- 90 meetings in 90 days. A sure-fire way to learn the true meaning of "First Things First." Making a meeting every day no matter what is a foolproof way to discipline deep habits of "giving in" and self-indulgence -- habits so deep they seem our true selves rather than the voice of our illness.
- Deep breathing. If you feel a panic attack coming on, try taking slow deep breaths until sanity begins to return. Try other healing physical activities like soaking in a hot bath or looking in a mirror and saying "I love you".
- Become willing. Open your mind to the possibility of giving up the slip, rather than giving in to it. It will feel that there's no way you can break the power of your own will. There is. But it can only be done by taking a positive action. Willingness is action. Remember: There is hope, there is a future.
- Think the slip through. Ask yourself, Will you really get what you want if you go through with this? Don't dwell on how exciting it's going to be, but remind yourself of the misery that inevitably has to follow.
- Accept that you are an addict. Don't blame yourself for wanting a slip. But don't give in to it, either.
Most of us addicts have a profound fear of commitment of any kind, because the disease in us is so threatened by it. Little by little, by going to meetings and working the program, we accept the idea that "I Am Responsible" -- first for small things like getting chairs arranged or put away. Then for holding office. Then for carrying the message to others. And then -- slowly, subtly, and usually without our knowing how it happened -- we discover that for the first time we are taking responsibility for our own lives.
What to Do If You've Had a Slip
The Responsibility of the Slip.It isn't the end of the world. The slip may have been the very thing we needed to finally let go. But we have to accept responsibility for it. The slip didn't happen to somebody else. It wasn't anybody else's fault. We allowed it to happen because we weren't working our program properly. And now we can change that.
The first thing to recognize is that the disease wants us to feel guilty and miserable. That way we have little choice but to continue acting out -- to numb the pain of our own self-hate. We have to short-circuit the tendency to isolate from the very people who can help us.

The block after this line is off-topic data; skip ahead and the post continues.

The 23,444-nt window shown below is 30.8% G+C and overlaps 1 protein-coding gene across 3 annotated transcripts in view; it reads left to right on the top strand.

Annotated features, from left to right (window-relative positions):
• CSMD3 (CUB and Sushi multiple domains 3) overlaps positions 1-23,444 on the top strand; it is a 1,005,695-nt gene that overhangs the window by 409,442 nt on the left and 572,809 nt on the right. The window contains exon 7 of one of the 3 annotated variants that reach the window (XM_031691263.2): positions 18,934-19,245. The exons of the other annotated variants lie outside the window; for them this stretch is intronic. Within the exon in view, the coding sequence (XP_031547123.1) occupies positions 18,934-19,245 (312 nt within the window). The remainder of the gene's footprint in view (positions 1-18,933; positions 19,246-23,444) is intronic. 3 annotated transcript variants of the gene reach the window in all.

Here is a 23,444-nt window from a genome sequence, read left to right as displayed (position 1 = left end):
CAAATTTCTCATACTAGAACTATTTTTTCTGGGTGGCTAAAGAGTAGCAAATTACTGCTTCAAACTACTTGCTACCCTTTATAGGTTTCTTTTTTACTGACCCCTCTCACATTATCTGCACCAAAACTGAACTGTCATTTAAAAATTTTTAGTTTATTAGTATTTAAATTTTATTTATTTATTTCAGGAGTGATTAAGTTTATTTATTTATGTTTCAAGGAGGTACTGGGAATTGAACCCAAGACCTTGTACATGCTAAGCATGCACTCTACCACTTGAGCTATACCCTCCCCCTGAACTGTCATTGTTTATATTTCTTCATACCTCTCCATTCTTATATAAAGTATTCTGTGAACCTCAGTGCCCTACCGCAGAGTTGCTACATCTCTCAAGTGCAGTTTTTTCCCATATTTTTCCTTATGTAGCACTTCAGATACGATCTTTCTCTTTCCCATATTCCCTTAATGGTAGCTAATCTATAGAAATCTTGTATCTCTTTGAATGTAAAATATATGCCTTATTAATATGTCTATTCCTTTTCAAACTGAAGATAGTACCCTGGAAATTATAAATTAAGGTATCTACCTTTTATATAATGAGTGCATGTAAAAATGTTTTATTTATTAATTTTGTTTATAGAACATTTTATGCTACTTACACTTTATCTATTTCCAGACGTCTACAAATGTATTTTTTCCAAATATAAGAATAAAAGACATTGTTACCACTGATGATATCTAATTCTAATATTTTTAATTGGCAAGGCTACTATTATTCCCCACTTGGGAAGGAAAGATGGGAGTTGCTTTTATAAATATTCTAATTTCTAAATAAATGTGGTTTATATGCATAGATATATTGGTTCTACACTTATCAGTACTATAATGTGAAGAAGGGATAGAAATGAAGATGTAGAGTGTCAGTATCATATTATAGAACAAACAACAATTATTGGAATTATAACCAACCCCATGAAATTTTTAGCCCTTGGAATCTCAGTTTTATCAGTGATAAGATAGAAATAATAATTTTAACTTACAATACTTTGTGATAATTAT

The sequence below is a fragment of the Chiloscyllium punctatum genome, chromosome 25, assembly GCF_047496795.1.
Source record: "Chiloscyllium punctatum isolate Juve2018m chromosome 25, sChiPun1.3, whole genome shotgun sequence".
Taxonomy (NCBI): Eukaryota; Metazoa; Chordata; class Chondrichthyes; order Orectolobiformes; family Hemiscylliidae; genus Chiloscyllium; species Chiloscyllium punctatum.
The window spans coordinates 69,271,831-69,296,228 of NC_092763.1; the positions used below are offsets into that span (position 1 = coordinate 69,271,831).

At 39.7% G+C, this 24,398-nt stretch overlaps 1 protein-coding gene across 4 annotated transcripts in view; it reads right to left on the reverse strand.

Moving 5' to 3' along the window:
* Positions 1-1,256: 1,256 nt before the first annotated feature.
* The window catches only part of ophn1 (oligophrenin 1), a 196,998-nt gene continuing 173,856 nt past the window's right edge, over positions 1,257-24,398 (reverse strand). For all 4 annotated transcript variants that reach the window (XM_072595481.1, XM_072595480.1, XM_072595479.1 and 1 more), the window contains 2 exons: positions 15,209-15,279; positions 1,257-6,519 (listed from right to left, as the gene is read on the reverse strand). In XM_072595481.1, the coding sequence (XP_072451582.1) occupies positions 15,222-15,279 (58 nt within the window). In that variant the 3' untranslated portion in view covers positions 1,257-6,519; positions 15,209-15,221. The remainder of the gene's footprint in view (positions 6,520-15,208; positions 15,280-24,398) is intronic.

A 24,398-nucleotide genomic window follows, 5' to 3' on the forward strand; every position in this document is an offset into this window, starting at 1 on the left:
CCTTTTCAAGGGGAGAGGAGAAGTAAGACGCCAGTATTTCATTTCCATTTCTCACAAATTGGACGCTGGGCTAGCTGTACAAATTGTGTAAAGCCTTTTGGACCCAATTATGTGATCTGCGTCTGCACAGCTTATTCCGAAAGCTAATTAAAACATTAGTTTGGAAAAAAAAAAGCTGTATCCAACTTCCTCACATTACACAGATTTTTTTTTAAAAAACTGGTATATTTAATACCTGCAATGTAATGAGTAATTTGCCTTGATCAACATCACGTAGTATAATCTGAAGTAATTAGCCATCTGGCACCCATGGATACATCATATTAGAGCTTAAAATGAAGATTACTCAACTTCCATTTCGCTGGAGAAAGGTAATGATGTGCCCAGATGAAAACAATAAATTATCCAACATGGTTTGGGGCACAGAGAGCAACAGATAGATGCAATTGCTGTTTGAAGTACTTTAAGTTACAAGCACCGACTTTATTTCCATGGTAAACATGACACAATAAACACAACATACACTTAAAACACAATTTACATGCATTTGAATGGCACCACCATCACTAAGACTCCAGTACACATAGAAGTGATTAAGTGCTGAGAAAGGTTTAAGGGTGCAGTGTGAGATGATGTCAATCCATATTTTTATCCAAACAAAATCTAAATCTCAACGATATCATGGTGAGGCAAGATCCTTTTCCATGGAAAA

When any of us has a slip, we have it for all of us. And when we recover from the slip, we recover for all of us. The way to work our way out of the agony is to share it, to reconnect with the program in as many ways as possible. And deeper than before.
Get to a telephone as quickly as you can and tell somebody what happened. The worst thing you can do is hold it in, and let shame and isolation build up to set you off on another slip.
Get to a meeting. Talk about the slip, knowing that your pain will be shared by people who can help you. Trust the program and the people in it. We've all suffered the pangs of addiction or we wouldn't be here. We're not in a recovery program to judge each other, only to help each other get well.
The Lesson of the Slip.Every slip has a painful but priceless lesson to teach us. We need to review our program and review our lives to see what we were doing wrong. Then we have to make sure we don't make the same mistake again. We can ask ourselves questions like:
- Do I have a sponsor?
- Am I using him or her properly?
- Am I working the steps?
- Am I connected to the fellowship -- going to meetings, doing service, going out with the group for coffee after meetings?
- Do I call people every day?
- Is my recovery plan too severe, too vague, too flexible?
- Am I moving ahead with my life?
Our addiction is a cleverly wrapped package that, when we open it, always turns out to be full of disillusion and pain. By recognizing the tremendous power of the disease in us, we can surrender to the even greater power of our program’s first step. And that can be the beginning of a richer, deeper sobriety than we ever dreamed possible.
Esoberbuddy recognizes that:
This material is from "Sexual Compulsives Anonymous: A Program of Recovery"
Sexual Compulsives Anonymous International Service Organization
All Rights Reserved
For further information on SCA -- please go to: www.sca-recovery.org
This material has been slightly modified to represent all addictions.